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Mnuchin on coronavirus funding: 'We need to spend what it takes'

Mnuchin on coronavirus funding: 'We need to spend what it takes'
© Bonnie Cash

Treasury Secretary Steven MnuchinSteven MnuchinBiden cautious in making Trump tax returns decision Biden brings back bipartisan meetings at the White House On The Money: Schumer urges Democrats to stick together on .9T bill | Collins rules out GOP support for Biden relief plan | Powell fights inflation fears MORE on Wednesday said that there's a desire to spend what is needed to combat the coronavirus crisis, though he also said he was sensitive about adding to the national debt.

"I think we're all sensitive to that this is a war and we need to win this war and we need to spend what it takes to win the war," Mnuchin said in an interview on Fox Business Network. "On the other hand, I think we are sensitive to the economic impacts of putting on debt, and that's something that the president is reviewing with us very carefully."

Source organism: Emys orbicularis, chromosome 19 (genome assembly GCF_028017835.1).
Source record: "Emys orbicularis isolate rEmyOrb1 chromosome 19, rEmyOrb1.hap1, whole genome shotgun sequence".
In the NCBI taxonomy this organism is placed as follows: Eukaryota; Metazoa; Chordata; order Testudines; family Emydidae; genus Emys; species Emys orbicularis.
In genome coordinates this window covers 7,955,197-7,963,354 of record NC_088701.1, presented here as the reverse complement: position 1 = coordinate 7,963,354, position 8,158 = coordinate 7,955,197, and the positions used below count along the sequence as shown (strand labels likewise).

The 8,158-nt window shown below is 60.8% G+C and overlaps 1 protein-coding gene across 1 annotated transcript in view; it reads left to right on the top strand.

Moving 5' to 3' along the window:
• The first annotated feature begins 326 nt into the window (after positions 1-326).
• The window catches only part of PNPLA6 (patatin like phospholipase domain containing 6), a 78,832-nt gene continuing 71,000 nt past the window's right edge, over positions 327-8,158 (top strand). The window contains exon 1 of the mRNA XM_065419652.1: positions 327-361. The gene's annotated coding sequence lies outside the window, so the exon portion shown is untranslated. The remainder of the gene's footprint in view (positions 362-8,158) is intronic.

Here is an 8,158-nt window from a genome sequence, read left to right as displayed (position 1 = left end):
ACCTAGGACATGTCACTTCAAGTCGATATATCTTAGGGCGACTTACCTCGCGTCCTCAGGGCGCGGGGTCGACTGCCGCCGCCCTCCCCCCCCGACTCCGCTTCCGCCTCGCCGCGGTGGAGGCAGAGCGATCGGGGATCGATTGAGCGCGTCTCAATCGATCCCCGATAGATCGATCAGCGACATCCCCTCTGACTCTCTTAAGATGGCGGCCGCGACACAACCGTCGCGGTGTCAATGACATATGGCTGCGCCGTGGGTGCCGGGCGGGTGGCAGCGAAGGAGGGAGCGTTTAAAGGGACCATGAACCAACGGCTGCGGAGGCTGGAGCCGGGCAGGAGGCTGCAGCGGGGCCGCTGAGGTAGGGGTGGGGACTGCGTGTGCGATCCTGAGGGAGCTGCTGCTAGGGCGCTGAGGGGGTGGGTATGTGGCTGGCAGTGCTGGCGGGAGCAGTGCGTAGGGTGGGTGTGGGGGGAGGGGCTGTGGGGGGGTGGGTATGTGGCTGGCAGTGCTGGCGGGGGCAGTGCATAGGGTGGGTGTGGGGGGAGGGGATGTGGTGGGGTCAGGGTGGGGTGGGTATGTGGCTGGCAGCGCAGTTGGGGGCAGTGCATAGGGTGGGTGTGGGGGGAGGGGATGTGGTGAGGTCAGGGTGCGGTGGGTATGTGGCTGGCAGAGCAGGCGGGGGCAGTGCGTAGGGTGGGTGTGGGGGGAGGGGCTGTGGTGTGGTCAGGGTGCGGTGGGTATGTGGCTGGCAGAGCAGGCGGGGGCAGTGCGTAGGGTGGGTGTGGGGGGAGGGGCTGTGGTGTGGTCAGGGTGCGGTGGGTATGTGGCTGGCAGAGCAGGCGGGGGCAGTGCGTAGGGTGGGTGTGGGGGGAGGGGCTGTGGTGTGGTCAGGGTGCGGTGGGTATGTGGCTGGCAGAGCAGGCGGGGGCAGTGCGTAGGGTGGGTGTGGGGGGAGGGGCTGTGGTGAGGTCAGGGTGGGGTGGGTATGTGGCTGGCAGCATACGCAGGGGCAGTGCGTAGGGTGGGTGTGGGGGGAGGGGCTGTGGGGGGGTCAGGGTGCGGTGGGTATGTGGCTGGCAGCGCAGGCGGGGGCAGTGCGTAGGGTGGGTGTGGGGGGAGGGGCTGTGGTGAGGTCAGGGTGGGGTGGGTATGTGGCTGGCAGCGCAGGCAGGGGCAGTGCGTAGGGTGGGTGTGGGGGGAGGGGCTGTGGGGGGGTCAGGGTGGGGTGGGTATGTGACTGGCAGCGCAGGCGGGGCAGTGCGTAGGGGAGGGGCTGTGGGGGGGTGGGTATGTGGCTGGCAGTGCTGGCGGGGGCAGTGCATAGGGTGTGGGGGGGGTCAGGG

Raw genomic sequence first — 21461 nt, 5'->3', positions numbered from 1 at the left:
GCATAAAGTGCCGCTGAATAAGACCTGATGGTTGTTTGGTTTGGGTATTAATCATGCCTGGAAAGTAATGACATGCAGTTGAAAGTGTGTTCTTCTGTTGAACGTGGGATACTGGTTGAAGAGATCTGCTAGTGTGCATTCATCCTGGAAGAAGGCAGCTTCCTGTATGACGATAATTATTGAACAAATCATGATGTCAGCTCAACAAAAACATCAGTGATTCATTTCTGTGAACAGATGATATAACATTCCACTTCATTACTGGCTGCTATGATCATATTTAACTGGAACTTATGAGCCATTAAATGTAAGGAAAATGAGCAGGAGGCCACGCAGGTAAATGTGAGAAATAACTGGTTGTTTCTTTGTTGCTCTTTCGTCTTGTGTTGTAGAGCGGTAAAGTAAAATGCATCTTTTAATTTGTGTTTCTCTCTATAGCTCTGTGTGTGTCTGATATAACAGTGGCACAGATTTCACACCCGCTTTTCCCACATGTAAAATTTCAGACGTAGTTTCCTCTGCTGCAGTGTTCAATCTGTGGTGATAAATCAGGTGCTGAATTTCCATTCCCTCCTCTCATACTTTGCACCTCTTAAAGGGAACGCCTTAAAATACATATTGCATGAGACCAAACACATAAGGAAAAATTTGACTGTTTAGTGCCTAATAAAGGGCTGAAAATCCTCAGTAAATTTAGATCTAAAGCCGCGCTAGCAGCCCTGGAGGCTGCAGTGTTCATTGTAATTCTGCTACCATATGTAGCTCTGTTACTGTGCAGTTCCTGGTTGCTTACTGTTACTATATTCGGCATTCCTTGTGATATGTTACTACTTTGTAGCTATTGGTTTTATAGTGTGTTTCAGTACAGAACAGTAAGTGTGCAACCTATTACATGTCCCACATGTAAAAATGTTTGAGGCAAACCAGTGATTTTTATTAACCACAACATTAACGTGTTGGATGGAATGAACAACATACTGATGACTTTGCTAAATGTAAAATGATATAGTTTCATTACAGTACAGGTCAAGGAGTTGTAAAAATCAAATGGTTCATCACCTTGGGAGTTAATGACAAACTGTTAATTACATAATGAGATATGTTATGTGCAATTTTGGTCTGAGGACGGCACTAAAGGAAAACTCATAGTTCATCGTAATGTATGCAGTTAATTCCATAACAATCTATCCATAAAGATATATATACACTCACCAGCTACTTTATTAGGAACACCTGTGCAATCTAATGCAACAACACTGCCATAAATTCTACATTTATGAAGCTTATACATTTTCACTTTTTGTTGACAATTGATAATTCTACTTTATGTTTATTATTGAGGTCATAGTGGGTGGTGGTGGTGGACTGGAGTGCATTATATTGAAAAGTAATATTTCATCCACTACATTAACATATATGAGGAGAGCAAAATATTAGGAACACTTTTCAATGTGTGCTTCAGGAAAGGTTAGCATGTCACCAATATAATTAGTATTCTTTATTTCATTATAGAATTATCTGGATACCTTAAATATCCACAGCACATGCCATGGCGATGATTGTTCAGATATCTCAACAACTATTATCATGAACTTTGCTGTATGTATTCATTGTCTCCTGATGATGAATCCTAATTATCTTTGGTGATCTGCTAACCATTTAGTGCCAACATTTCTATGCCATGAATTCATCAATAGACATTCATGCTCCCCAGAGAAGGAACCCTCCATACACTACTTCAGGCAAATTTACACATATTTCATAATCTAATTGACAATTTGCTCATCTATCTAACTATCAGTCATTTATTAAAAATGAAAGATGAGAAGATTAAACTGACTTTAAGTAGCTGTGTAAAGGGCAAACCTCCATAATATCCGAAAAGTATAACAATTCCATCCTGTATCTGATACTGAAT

Mnuchin's comments come after Senate Majority Leader Mitch McConnellAddison (Mitch) Mitchell McConnellRon Johnson grinds Senate to halt, irritating many Klain on Harris breaking tie: 'Every time she votes, we win' How to pass legislation in the Senate without eliminating the filibuster MORE (R-Ky.) on Tuesday signaled resistance to quickly moving on an additional coronavirus relief bill, saying that lawmakers need to start thinking about the debt. The Senate passed a $484 billion relief measure on Tuesday, and President TrumpDonald TrumpTrump State Department appointee arrested in connection with Capitol riot Intelligence community investigating links between lawmakers, Capitol rioters Michelle Obama slams 'partisan actions' to 'curtail access to ballot box' MORE has already enacted three other bills.

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The Committee for a Responsible Federal Budget has projected that debt held by the public will exceed the size of the economy by the end of the fiscal year.

Mnuchin noted that interest rates are currently low.

"The good news is interest rates are very low, so the cost of carrying the debt to the American taxpayer is quite low," he said.